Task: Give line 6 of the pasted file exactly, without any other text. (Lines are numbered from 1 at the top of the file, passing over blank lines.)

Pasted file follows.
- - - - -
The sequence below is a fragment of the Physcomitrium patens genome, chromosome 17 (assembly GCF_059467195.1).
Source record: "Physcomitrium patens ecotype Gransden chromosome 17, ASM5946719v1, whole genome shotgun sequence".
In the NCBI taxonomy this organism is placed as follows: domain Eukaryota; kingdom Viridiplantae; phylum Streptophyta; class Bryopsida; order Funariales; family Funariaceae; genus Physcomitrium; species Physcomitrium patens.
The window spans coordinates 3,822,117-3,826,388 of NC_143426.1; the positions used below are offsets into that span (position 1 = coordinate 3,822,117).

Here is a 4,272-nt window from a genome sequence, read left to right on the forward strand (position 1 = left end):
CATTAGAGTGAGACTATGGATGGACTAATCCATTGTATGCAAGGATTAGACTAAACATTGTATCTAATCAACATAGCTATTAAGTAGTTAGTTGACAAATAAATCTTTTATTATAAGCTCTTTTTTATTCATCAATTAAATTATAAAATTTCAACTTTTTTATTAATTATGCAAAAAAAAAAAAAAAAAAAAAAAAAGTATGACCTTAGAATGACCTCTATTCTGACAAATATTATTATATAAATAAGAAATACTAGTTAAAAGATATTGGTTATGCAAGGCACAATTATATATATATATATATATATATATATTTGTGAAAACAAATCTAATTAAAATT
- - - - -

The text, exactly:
CATTAGAGTGAGACTATGGATGGACTAATCCATTGTATGCAAGGATTAGACTAAACATTGTATCTAATCAACATAGCTATTAAGTAGTTAGTTGACAAATAAATCTTTTATTATAAGCTCTTTTTTATTCATCAATTAAATTATAAAATTTCAACTTTTTTATTAATTATGCAAAAAAAAAAAAAAAAAAAAAAAAAGTATGACCTTAGAATGACCTCTATTCTGACAAATATTATTATATAAATAAGAAATACTAGTTAAAAGATATTGGTTATGCAAGGCACAATTATATATATATATATATATATATATATTTGTGAAAACAAATCTAATTAAAATT